The VF Board of Directors is pleased to announce the selection of three studies for funding through the VF Research Program. The studies will examine granulomatosis with polyangiitis (GPA, Wegener’s), Churg-Strauss Syndrome and giant cell arteritis.
The VF is the largest private funder of research on vasculitis and collaborates with researchers around the world to fund the most promising studies. The program is guided by the VF Scientific Advisory Board (SAB) which reviews, critiques and ranks the applications and provides guidance to the VF Board of Directors on the selection of studies to fund.
The VF Research Program is funded by donations, honors, memorials and special fundraising events.
New VF Grant Recipients
Here’s a quick look at the investigators and what their work means for vasculitis patients.
Christy Abele Grant
Grantee: Sharon Chung, MD, MAS, assistant adjunct professor, Division of Rheumatology, University of California, San Francisco
Award: $50,000 for one year
Topic: Exome sequencing in granulomatosis with polyangiitis (GPA, Wegener’s)
Sharon Chung became interested in researching vasculitis while caring for patients with GPA and other vasculitis diseases during her internal medicine residency at Johns Hopkins University. “I was fascinated by how these diseases could have so many different manifestations, and how the underlying trigger for these diseases was unknown,” she notes. That prompted her to study the genetics of the disease, to see if she can identify genes and genetic mutations that predispose individuals to developing GPA in an effort to better understand how the disease develops. “Identifying genes that are associated with GPA can reveal biologic pathways that are important in developing this disease, and those pathways may provide novel targets for less toxic treatments and better diagnostic tests,” Chung continues.
Her proposed project is an advancement over current genetic studies, since she will be focusing on rare genetic mutations instead of the common genetic mutations that are usually studied. The VF funding is crucial the undertaking, but its patient network also is critical. Genetic research like this is completely dependent on patients who are willing to participate in genetic studies and provide DNA samples. “When more individuals participate, more powerful studies can be conducted, and thus, we are more likely to identify the genes involved in this disease,” she explains. “Participation in genetic studies is an easy, low-risk way of helping move research forward for these diseases.”
Ginny Smith and Amerika Kies Grant
Grantee: Shadi Swaidani, research associate, immunology, Cleveland Clinic Lerner Research Institute
Award: $50,000 for one year
Topic: Investigating the molecular mechanism for IL-25-driven Act1-dependent eosinophilic vasculitis
Little is known about what drives hypereosinophilia — an abnormal increase in white blood cells — in eosinophilic vasculitis in Churg-Strauss Syndrome (CSS). But Shadi Swaidani is hoping to change that. “One of my major research interests is to better understand the immunological and molecular pathways that lead to hypereosinophilic syndromes,” he says. Building on existing research from the Cleveland Clinic, he will investigate whether and how two particular proteins are involved in this form of vasculitis.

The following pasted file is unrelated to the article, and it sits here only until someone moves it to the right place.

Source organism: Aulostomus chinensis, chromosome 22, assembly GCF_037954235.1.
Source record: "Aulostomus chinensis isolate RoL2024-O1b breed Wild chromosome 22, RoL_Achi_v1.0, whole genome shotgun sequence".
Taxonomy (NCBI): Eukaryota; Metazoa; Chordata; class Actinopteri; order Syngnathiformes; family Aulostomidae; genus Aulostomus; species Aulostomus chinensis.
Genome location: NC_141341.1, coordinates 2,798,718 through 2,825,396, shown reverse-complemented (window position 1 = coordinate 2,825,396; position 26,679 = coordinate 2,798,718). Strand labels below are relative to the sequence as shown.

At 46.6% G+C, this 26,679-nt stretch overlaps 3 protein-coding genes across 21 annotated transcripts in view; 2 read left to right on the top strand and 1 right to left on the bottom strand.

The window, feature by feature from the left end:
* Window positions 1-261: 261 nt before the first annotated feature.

“This research project will help us understand the underlying causes and mechanisms that contribute to the development of eosinophilic vasculitis,” Swaidani explains. Of particular interest is the role of one protein, IL-25, in promoting eosinophilic vasculitis and its potential use as a therapeutic target for CSS. “Such understanding will hopefully bring a future where we can better prevent, diagnose, and treat this disease.”
By supporting his project at its early and preliminary phase, the VF grant will help Swaidani conduct the research, publish the study and hopefully expand into future research projects relating to eosinophilic vasculitis.
Says Swaidani, “Supporting basic research studies is crucial for driving new ideas and concepts to the medical field to improve the way we prevent, diagnose and treat human disease.”
Don E. Gebhart Grant
Grantee: Cornelia Weyand, professor of medicine, Stanford University School of Medicine
Award: $50,000 for one year
Topic: Small molecule therapeutics in Giant Cell Arteritis
For the last 15 years, Cornelia Weyand’s research has focused on large vessel vasculitis with a special emphasis on giant cell arteritis (GCA), which is caused by immune cells that invade and attack arterial wall cells. With her latest project, she hopes to pave the way for introducing a new class of therapies.
“In this study we will examine how the immune cells are activated in the first place; how they respond to activation and how immune activation translates into the injury in the blood vessel,” Weyand explains. The study gives special attention to a new type of immuno-modulatory drugs, called the JAK inhibitors, which can suppress cellular activation. Experiments will explore the potential of such new inhibitors as a new treatment approach in GCA.
The new therapies will be tested in a model system created by grafting human arteries into a mouse model and infusing the blood cells from the patients into the mouse. “Through this system we can create ‘GCA in a dish’, with real patient cells and real human arteries,” she explains. “Doing so with the cells from a specific patient, we can test how this patient would react to the therapy.”
The VF grant will allow investigators to do a pilot study to create the necessary first data set that helps direct further research. “Support that comes through the Vasculitis Foundation is critical in securing that research programs can continue their work,” she concludes.